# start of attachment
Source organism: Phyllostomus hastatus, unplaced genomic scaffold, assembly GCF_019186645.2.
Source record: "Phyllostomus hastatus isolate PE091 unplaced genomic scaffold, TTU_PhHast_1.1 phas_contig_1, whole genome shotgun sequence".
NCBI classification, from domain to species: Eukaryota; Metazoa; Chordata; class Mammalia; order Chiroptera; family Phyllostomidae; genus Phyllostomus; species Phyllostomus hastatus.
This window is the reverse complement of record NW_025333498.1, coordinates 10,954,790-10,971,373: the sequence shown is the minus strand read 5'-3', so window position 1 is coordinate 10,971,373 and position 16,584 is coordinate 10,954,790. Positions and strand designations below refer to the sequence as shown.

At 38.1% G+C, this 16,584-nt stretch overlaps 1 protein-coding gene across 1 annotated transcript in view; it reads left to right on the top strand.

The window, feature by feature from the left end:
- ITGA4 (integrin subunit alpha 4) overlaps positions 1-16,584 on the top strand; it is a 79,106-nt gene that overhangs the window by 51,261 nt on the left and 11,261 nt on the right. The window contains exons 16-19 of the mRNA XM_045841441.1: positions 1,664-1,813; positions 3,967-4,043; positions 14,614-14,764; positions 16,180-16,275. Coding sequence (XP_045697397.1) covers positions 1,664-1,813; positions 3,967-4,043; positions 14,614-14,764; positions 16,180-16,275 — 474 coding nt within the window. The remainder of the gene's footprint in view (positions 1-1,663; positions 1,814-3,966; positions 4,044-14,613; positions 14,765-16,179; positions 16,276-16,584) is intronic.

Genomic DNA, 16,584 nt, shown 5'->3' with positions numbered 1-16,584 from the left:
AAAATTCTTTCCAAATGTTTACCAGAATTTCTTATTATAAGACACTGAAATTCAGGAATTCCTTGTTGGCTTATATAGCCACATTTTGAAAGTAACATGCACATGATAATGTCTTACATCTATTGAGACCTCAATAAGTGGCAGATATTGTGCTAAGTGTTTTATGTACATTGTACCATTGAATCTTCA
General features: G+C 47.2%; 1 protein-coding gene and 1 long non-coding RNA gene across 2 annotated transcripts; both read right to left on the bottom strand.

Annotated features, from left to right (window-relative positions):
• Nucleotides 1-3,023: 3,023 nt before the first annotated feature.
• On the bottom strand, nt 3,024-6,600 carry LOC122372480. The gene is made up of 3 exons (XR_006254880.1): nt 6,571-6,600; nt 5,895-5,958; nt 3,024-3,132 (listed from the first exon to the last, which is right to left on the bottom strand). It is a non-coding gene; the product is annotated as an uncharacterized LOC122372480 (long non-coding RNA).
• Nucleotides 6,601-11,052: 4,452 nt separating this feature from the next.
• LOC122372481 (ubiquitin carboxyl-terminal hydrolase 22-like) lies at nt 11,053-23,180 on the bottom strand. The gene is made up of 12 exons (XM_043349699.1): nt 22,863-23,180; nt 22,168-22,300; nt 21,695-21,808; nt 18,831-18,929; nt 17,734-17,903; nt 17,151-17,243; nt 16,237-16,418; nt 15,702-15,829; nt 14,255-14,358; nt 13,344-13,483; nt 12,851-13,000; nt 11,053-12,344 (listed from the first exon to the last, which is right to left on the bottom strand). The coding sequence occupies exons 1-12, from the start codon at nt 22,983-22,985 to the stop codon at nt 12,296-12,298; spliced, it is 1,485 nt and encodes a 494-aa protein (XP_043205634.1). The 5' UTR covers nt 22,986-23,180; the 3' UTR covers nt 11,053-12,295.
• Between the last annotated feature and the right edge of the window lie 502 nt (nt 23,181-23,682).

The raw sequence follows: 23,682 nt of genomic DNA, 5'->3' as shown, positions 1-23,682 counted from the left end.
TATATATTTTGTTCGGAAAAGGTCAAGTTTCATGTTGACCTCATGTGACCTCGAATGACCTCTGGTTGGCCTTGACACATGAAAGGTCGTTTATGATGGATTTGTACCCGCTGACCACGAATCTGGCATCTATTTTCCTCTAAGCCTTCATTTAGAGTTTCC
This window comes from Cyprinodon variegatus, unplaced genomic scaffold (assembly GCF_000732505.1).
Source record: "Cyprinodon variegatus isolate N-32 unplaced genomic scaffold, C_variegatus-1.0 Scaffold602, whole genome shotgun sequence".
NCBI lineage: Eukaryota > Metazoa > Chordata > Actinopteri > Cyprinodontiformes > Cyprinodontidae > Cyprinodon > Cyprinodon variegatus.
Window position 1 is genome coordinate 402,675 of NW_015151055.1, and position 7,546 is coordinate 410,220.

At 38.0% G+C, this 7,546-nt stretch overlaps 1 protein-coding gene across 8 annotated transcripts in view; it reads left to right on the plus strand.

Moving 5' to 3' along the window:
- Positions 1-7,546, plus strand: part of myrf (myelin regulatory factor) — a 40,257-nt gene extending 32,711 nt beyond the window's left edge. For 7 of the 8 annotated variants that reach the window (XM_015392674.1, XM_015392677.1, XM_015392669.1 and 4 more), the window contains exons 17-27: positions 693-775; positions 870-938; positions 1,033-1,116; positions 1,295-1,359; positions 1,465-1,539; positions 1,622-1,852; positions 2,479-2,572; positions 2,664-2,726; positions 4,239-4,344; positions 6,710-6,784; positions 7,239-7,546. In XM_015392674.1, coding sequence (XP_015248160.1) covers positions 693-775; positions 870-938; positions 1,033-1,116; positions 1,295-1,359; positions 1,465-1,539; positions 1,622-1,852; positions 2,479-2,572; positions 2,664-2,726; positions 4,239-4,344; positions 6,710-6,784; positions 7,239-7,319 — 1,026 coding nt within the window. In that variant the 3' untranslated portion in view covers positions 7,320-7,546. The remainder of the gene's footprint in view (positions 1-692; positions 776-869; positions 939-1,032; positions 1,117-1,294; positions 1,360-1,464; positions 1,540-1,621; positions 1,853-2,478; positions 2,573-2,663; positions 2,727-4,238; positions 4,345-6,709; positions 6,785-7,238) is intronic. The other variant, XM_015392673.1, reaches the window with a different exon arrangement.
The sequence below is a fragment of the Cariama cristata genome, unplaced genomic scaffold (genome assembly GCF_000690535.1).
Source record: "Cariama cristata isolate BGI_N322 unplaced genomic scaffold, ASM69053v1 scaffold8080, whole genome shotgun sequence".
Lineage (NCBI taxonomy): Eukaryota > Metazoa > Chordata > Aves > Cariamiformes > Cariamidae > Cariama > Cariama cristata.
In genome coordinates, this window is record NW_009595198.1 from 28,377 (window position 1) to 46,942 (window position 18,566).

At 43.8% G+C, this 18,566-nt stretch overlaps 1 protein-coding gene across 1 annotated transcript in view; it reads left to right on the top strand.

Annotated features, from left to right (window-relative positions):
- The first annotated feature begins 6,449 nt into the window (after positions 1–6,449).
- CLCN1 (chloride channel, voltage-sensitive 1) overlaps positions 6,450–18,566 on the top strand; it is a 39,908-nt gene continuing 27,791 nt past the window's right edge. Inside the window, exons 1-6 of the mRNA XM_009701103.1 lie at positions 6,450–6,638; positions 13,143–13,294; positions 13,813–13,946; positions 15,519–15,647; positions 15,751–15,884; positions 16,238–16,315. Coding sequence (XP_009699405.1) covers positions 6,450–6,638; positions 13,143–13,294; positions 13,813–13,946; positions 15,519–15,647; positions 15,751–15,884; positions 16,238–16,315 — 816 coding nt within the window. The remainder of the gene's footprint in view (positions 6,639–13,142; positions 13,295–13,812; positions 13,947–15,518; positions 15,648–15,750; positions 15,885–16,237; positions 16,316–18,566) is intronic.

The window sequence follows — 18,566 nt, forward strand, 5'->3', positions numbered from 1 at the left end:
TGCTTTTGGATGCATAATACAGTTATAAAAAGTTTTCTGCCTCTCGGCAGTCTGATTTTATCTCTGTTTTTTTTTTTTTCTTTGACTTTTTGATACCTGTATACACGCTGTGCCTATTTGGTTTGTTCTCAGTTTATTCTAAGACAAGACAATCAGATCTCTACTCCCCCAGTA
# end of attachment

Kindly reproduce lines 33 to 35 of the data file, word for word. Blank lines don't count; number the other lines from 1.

- CLCN1 (chloride channel, voltage-sensitive 1) overlaps positions 6,450–18,566 on the top strand; it is a 39,908-nt gene continuing 27,791 nt past the window's right edge. Inside the window, exons 1-6 of the mRNA XM_009701103.1 lie at positions 6,450–6,638; positions 13,143–13,294; positions 13,813–13,946; positions 15,519–15,647; positions 15,751–15,884; positions 16,238–16,315. Coding sequence (XP_009699405.1) covers positions 6,450–6,638; positions 13,143–13,294; positions 13,813–13,946; positions 15,519–15,647; positions 15,751–15,884; positions 16,238–16,315 — 816 coding nt within the window. The remainder of the gene's footprint in view (positions 6,639–13,142; positions 13,295–13,812; positions 13,947–15,518; positions 15,648–15,750; positions 15,885–16,237; positions 16,316–18,566) is intronic.

The window sequence follows — 18,566 nt, forward strand, 5'->3', positions numbered from 1 at the left end:
TGCTTTTGGATGCATAATACAGTTATAAAAAGTTTTCTGCCTCTCGGCAGTCTGATTTTATCTCTGTTTTTTTTTTTTTCTTTGACTTTTTGATACCTGTATACACGCTGTGCCTATTTGGTTTGTTCTCAGTTTATTCTAAGACAAGACAATCAGATCTCTACTCCCCCAGTA